Hopefully instead of just blogging about it to us, he also took the time to send a letter to the WSJ to set the record straight.

this stuff is so laughable. i cant believe you people get your panties in a bunch about which inanimate object you buy or what others have to say about truck owners in general. if you step back and look at it from the perspective of a non brand loyalist, you will realize that marketing owns you. the moment you commit to a corporate logo, you have hemorrhaged your individuality and align yourself with a marketing department.

at the end of the day, i dont define myself or those that i identify with by the common things that we own.


Uhh Ford completely changed their frame in 2008 on the Super Duty, they even showed a side-by-side of the two frames, and they look completely differe... Different shaped channels and crossmembers etc, and in 2011 Ford utilized thicker gauge steel on the frame rails.

RAM on the other hand has used the same frame on their 1500 for over 10 years. If you read up on 2009 automotive articles, Ram (Dodge at the time) even stated themselves that their truck shared the same frame as it's predecessor which dates back to 2002, Dodge just changed the body and added coil springs.

That wasn't written by an automotive journalist.
It was written by a business and financial journalist and I hate to say it but his comments about truck buyers are pretty spot on.

I think he tried to demonstrate why it is that people like him who have no problem dropping $50k for a pickup with abysmal fuel economy, have a wide range to choose from and that choice will no doubt be made as an emotional response to marketing for most but on the other hand, people like me who who are looking for something affordable to buy, own and fuel have practically nothing to choose from.

Gotta agree with Joe on this one. Bad form Mr. Williams.

Let Dan Neil say what he wants. We can agree or disagree about his review. Freedom of speach !

@MaXx, Dan Neil is absolutely an automotive journalist. As his Wikipedia entry states, he's a "former staff writer at the Los Angeles Times, AutoWeek and Car and Driver. He was a panelist on 2011's short-lived The Car Show with Adam Carolla on Speed Channel, which debuted July 13, 2011."

Did anyone read the story in the WSJ? the "Automotive journalist" goes on to say the Tundra has a better frame because it has 9 cross members as apposed to 6 in the F-150? and then says something even more foolish about counting welds? If he had even the smallest amount of knowledge, of either truck, he would know the frame in the Tundra has nothing on the frame in the F-150! just because it has more cross members! I would go so far as to say it has more, because it NEEDS them more! and then we get to the "welds" anyone here knows the Tundra frame is NOT fully welded together! only parts of the front 1/3 but the rear 2/3'rds are bolted, or assembled with rivets! not fully welded, like the F-150, Chevy/GMC and Rams frames, which are also all fully boxed! But too bad, he already spent his money!, if he had really done his homework, he would have found out he could have MORE HP and MILEAGE with the 6.2 Chevy, or Ram, and Ford!!! what a sorry state the journalistic profession have fallen too!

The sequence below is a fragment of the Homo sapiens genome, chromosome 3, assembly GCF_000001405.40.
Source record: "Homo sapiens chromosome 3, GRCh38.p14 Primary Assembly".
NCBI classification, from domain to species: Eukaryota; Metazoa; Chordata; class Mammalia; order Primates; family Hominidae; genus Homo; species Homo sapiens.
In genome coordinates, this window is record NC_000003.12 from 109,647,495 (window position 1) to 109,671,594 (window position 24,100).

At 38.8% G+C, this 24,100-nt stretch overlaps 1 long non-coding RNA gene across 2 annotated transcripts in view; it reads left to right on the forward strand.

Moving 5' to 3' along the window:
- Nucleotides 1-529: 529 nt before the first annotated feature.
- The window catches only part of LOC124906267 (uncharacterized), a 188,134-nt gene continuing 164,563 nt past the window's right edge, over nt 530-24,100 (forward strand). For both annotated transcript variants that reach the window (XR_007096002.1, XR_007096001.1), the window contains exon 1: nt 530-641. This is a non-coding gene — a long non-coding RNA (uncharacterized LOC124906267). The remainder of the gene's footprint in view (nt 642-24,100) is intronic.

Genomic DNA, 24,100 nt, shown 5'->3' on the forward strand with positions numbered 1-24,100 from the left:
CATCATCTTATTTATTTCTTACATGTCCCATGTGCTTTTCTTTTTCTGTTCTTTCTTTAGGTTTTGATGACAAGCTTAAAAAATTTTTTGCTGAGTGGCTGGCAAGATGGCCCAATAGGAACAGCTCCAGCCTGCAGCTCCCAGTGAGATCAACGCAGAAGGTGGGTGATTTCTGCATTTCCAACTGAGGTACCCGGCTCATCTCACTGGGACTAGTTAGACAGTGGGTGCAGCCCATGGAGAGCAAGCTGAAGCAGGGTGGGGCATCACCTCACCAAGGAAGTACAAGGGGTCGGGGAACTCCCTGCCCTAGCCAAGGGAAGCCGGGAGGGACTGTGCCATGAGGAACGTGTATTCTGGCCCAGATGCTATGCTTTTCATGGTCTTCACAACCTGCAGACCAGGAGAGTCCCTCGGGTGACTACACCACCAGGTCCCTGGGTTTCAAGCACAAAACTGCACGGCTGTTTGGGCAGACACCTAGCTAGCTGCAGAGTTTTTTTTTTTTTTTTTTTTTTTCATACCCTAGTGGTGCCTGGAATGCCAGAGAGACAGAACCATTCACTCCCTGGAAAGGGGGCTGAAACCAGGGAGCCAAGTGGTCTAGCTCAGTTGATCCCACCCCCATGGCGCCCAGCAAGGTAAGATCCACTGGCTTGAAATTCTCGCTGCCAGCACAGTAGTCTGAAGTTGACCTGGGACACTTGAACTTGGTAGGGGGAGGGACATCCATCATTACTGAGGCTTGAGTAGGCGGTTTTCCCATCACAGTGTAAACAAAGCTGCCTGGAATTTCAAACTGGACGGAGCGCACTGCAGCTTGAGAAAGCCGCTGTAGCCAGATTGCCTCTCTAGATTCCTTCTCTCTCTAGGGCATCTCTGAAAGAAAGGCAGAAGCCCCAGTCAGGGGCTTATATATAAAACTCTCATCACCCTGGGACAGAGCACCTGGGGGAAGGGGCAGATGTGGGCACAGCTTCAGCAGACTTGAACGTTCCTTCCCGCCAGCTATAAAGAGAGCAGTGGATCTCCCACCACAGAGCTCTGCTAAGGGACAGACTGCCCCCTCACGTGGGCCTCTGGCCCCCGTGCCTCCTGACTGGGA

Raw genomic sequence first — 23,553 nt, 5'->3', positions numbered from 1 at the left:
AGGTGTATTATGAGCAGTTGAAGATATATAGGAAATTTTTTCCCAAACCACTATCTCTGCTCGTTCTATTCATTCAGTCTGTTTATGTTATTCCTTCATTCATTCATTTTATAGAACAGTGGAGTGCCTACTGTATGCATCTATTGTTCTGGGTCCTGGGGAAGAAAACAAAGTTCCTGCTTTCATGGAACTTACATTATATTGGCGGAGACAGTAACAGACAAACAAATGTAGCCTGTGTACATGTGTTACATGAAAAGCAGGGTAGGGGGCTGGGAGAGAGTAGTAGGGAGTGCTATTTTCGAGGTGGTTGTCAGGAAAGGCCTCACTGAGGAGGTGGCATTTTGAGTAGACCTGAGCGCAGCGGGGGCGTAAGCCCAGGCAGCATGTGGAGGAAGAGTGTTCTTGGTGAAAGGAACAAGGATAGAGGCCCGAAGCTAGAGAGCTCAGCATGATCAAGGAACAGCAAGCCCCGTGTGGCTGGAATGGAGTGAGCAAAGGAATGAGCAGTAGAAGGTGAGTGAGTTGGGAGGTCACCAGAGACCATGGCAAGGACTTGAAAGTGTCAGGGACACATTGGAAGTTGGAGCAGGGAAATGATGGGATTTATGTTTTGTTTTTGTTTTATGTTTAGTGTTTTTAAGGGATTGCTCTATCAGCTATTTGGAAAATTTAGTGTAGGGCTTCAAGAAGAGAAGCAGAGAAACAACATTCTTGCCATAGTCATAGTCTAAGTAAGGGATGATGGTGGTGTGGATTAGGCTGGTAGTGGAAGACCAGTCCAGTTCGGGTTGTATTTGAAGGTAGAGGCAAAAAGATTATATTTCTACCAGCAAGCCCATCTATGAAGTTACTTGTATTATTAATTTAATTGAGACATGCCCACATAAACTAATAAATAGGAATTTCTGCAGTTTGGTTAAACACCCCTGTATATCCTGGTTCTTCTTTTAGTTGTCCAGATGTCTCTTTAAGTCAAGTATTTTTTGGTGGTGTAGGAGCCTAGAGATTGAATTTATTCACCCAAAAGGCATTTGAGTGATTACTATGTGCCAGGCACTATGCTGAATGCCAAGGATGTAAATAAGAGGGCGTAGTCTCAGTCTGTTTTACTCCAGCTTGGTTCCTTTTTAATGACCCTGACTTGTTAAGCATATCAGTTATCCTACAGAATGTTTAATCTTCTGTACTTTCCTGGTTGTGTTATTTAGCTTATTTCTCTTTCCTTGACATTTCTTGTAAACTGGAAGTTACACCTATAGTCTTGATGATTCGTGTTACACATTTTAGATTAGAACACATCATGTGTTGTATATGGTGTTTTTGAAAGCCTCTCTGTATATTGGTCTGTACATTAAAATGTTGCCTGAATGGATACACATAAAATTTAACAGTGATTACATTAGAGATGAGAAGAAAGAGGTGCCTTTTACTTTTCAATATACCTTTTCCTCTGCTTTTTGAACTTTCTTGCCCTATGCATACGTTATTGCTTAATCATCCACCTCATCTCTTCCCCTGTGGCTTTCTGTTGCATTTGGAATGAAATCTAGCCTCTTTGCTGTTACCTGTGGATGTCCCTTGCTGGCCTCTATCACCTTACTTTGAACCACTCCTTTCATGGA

@Kyle Rohde thank you for your comment it`s an intelligent one.

Now back on Toyota frame even with 9 cross member Tundra are known to flex frames more than other pick up that`s the reason why if you carry too much load with a Tundra the truck will age faster than a F150.

@Gom it`s not only freedom of speech but misleading readers on something Neil do not have. Truck knowledge.

at the end of the day, i dont define myself or those that i identify with by the common things that we own.
What about toilet paper

It is also freedom of speech for Mark Williams to inform us that the WSJ is misleading its readers.

Kudos to Mark Williams.

As far as the next F150 going to a frame similar to the Tundra it makes sense to do if you want to save weight on a frame because it would be cheaper than trying some of the alternatives we hear Ford may try. I am just very skeptical about Ford doing it because the F150 fans, Mike Levine and Ford Videos highlight the fully boxed frame and have been screaming from the mountain top that frame design is not good engineering and Toyota needs to get it right on the next Tundra. So I will be a believer in that is what Ford will do with F150 when I see it.

As for the marketing thing he is kind of right as that was one of the major things against the 2nd gen Tundra but on the 3rd gen Tundra I find Toyota and most notably Mike Sweers to be the biggest offender. As an example Mr. Sweers when asked about why no powertrain changes will say we already have the best engine our competitors are OHV and just added VVT and have less valves per cylinder as you can tell he is talking about GM. Now what is saying is true but what does he not mention about GM since he made the comparison well that would be direct injection was added and if you line up each engine of the EcoTech3 vs the corresponding tundra engine: 4.0l v6 vs 4.3l v6, 4.6l v8 vs 5.3l v8 and 5.7l v8 vs 6.2l v8 the Tundra loses in hp, lb ft and FE in each comparison if you want to talk about marketing. Now that was just one example other would be a crewmax with a 6 1/2' bed or leaking rear diff option Tundra owners don't want according to him http://www.tundratalk.net/forums/tundra-q-mike-sweers/233993-mike-sweers-autoguide-com-answer-video.html.